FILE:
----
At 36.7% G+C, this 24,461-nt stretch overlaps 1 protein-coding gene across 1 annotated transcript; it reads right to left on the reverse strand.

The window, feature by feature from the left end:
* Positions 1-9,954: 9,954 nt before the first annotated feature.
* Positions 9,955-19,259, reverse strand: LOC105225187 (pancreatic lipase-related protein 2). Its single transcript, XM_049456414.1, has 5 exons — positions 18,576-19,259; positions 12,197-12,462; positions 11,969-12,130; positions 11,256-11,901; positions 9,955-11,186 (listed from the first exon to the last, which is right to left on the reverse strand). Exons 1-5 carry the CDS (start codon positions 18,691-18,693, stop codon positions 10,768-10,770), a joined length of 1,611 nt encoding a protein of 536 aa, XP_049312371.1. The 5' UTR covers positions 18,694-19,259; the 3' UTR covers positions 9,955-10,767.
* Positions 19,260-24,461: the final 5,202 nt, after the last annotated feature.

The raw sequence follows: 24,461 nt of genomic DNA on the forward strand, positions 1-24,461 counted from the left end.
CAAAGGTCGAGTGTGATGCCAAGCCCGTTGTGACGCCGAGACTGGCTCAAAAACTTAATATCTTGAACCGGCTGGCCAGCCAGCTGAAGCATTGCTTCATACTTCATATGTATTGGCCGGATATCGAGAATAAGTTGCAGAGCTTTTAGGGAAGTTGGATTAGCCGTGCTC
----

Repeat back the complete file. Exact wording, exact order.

At 36.7% G+C, this 24,461-nt stretch overlaps 1 protein-coding gene across 1 annotated transcript; it reads right to left on the reverse strand.

The window, feature by feature from the left end:
* Positions 1-9,954: 9,954 nt before the first annotated feature.
* Positions 9,955-19,259, reverse strand: LOC105225187 (pancreatic lipase-related protein 2). Its single transcript, XM_049456414.1, has 5 exons — positions 18,576-19,259; positions 12,197-12,462; positions 11,969-12,130; positions 11,256-11,901; positions 9,955-11,186 (listed from the first exon to the last, which is right to left on the reverse strand). Exons 1-5 carry the CDS (start codon positions 18,691-18,693, stop codon positions 10,768-10,770), a joined length of 1,611 nt encoding a protein of 536 aa, XP_049312371.1. The 5' UTR covers positions 18,694-19,259; the 3' UTR covers positions 9,955-10,767.
* Positions 19,260-24,461: the final 5,202 nt, after the last annotated feature.

The raw sequence follows: 24,461 nt of genomic DNA on the forward strand, positions 1-24,461 counted from the left end.
CAAAGGTCGAGTGTGATGCCAAGCCCGTTGTGACGCCGAGACTGGCTCAAAAACTTAATATCTTGAACCGGCTGGCCAGCCAGCTGAAGCATTGCTTCATACTTCATATGTATTGGCCGGATATCGAGAATAAGTTGCAGAGCTTTTAGGGAAGTTGGATTAGCCGTGCTC